Pakistan’s parliament elected Shehbaz Sharif as the country’s new prime minister just days after his predecessor Imran Khan was ousted in a no-confidence vote.
Aamir Qureshi | AFP | Getty Images
Pakistan has a new prime minister – and this could bode well for the South Asian country’s return to a healthier economy and its relations with its traditional backer, the US, as well as its rival, India.
On Monday, Pakistan’s parliament elected Shehbaz Sharif as the country’s new prime minister, just days after his predecessor Imran Khan was ousted in a no-confidence vote.
In what one observer called the “affirmation of democracy,” the move was certainly not inevitable in a country where no prime minister has served a full term in office.
Surprising observers, the all-powerful Pakistani army, which has ruled the country for decades through coups d’état, remained in the barracks.
A decisive intervention by the judiciary was the next surprise. Pakistan’s Supreme Court ruled that Imran Khan’s government was to undergo a vote of no confidence that it had sought to block. Khan eventually lost the rescheduled confidence vote in the early hours of Sunday and was removed from office.
What will Sharif do?
In his maiden speech, 70-year-old Sharif said he planned to turn Pakistan into a “paradise” for investment, while also announcing an increase in the minimum wage.
Sharif’s way forward is not an easy one, Iqbal Singh Sevea, the director of the Institute of South Asian Studies at the National University of Singapore, told CNBC.
“He has inherited an economy ravaged by a current account deficit and inflation. He will need to increase the state’s ability to generate revenue through taxes and increased investment, especially in the export sector,” said the associate professor. .
Pakistan is engaged in its 23rd IMF bailout. The country’s economy is under pressure from rising inflation, more than 10% this year, amid soaring prices of crude oil and other commodities after the war in Ukraine.
Under his supervision, Pakistan is likely to negotiate a new loan with the IMF and commit to structural reforms and generate more tax revenues, Sevea said. “The task is all the more difficult because he will have to do it without cutting subsidies and going against welfare policies.”
Sharif is an internationally renowned figure, according to James Schwemlein, a senior director at the Albright Stonebridge Group in Washington, who pointed to his reputation as a capable executive.
“Shehbaz Sharif headed Pakistan’s largest province, Punjab. He did that largely developing a very positive impact on business. He was responsible for significant investment in infrastructure. He is well known among all international interlocutors – be they American or being Chinese,” he said. †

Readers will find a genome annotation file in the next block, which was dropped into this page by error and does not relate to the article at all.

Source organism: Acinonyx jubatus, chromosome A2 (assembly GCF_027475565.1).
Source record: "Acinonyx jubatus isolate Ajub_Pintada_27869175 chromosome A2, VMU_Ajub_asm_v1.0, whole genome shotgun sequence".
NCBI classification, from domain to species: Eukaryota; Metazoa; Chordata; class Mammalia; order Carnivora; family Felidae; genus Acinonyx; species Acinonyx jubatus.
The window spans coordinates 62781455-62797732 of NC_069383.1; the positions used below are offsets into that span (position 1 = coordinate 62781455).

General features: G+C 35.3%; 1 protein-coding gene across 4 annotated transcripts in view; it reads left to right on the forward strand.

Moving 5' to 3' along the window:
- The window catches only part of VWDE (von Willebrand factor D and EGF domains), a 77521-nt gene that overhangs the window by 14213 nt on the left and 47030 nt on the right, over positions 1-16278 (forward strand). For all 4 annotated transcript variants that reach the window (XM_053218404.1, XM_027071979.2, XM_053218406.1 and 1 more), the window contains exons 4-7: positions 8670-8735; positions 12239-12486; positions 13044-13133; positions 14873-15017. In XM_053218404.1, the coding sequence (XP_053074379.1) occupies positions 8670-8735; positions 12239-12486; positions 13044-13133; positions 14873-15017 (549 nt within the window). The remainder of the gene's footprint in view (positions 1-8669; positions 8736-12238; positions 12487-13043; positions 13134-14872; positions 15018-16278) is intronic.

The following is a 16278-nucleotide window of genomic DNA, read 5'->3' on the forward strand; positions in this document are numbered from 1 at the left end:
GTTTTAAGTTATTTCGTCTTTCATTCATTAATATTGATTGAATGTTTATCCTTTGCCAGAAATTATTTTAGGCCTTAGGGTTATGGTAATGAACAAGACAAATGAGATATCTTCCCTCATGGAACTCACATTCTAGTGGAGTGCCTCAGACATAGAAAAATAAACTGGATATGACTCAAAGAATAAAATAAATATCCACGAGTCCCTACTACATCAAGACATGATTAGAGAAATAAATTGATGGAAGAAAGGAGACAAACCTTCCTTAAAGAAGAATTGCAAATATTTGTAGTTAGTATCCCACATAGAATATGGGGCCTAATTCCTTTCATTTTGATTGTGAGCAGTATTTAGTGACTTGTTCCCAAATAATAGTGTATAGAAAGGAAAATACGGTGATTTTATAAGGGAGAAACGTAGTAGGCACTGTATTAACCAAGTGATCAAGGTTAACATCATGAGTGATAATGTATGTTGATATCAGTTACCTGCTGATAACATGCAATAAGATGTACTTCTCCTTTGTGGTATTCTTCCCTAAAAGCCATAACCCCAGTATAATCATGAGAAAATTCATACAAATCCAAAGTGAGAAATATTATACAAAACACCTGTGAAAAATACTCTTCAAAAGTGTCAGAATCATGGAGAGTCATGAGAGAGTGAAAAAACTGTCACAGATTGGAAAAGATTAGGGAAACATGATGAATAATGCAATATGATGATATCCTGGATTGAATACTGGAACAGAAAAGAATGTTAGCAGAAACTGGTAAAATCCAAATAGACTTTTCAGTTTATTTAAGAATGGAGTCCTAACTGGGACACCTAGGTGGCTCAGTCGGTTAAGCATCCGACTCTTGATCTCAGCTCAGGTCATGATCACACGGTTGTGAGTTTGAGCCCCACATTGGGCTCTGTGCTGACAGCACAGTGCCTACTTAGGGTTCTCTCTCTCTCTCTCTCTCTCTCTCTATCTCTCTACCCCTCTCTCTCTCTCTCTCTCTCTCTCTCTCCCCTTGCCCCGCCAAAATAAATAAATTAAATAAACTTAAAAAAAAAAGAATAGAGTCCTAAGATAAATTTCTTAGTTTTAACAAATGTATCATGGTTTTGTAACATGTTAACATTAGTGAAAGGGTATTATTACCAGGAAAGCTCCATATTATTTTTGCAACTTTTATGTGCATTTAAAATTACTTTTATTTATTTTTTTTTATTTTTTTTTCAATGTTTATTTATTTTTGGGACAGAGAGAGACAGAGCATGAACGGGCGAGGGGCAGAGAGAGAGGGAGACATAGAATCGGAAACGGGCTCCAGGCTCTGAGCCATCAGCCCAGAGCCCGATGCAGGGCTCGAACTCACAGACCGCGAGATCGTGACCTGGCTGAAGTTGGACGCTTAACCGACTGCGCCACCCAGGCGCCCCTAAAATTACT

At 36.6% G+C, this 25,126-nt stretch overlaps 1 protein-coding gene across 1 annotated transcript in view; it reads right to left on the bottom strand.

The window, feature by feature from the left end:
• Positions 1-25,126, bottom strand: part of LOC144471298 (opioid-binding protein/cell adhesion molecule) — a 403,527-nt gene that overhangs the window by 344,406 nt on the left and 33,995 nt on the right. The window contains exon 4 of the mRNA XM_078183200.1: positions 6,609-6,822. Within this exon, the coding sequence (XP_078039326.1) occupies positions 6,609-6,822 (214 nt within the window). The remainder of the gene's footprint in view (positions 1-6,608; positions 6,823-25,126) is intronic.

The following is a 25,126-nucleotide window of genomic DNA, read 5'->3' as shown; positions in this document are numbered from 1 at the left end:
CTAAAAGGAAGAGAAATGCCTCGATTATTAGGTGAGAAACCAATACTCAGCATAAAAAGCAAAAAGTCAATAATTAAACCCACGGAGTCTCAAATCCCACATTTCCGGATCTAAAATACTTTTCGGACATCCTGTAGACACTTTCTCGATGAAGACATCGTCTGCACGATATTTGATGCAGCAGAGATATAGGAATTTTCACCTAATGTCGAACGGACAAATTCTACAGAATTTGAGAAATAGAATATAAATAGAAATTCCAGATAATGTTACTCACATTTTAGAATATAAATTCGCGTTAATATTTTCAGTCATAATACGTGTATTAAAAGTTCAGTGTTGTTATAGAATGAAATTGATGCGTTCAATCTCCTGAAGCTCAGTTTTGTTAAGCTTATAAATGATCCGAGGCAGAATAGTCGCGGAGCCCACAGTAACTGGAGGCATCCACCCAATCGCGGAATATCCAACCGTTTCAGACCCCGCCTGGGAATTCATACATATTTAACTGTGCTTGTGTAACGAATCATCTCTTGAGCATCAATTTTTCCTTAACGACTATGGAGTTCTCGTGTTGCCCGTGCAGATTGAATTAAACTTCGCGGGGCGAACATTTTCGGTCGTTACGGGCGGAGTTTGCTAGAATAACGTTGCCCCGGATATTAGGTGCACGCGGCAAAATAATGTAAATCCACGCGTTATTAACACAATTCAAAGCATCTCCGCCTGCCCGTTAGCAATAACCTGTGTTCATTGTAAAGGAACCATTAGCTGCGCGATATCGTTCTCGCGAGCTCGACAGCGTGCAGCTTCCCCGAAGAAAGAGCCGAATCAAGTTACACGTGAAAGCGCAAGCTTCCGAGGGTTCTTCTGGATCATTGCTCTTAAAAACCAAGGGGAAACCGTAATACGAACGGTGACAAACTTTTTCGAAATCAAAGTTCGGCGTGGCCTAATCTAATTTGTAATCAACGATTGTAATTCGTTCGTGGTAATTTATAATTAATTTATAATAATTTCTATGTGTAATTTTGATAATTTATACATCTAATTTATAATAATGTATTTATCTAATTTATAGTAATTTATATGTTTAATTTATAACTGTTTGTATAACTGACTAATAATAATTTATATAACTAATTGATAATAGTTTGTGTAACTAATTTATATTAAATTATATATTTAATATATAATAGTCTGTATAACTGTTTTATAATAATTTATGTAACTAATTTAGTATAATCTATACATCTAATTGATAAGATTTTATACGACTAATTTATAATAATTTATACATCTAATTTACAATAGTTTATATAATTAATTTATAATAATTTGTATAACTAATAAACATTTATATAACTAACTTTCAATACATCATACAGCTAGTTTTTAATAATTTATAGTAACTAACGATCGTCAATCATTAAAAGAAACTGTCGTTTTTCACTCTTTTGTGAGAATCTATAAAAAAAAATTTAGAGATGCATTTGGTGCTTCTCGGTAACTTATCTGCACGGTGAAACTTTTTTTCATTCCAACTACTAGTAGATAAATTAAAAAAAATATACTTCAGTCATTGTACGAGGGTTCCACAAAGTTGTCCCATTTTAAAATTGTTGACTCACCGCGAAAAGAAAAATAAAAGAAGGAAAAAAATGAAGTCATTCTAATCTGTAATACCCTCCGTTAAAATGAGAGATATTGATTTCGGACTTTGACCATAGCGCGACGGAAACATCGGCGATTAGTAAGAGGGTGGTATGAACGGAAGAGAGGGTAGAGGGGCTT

India: better relations?
India in particular will pay attention to the new government.
The way events unfold in Pakistan will likely provide New Delhi with an opening to improve relations with its neighbor, former Indian Foreign Minister Shashank told CNBC.
Pakistani “affirmation of democracy”† would provide an “opening to make progress in bilateral relations,” he said.
“But the test will be signals from the Sharif government and its all-powerful army,” Shashank added. “The Pakistani military is desperate to build relations with the US,” he said.
USA: Fix Ties
The top priority for the new administration would be to restore ties with Washington, analysts said.
Khan had used his oft-repeated accusation of a US plot to remove him from power to block the vote of no confidence in his government. He claimed the US was upset by the perception that Pakistan had moved closer to Russia and China under him.
Khan had deviated from the traditional pro-American establishment to pursue a markedly different foreign policy, and embraced China’s Belt and Road projects, Schwemlein told CNBC’s Asia Squawk Box.
He called his enmity against the US “dangerous” for Pakistan and told CNBC on Monday: “The dream for Pakistan is that they can export to China. The reality for Pakistan is that they export to the US and Europe.”
Pakistan’s economic fortune is largely linked to maintaining positive relations with the West, but Khan “took action against it,† said Schwemlein.
It is likely that the new Sharif government will align more closely with the US
China: strategic ties
According to Shibani Mehta, a research analyst at Carnegie India, Pakistan had cultivated ties with both the US and China as a way to overcome its security dilemma and maintain its balance of power with India.
“Because of its history with the US and China, Pakistan needs them more than they need it,” Mehta said. “The United States has shown little desire to get involved in regional disputes. China’s motivations are rooted primarily in a shared suspicion and history of war with India, and commercial interests in Pakistan,” she said.
“A change in Pakistan’s relationship with either or both will depend on Washington and Beijing’s strategic objectives,” she added.
But Sevea pointed out that whoever comes to power, the military would continue to have an important voice in Pakistan’s foreign policy.
“Given the concerns within the military over Imran Khan’s criticism of Pakistan’s relations with the US and the army chief’s assertion about the importance of the relationship with the US, it is likely that Sharif will seek to return to a balance between the two.” said.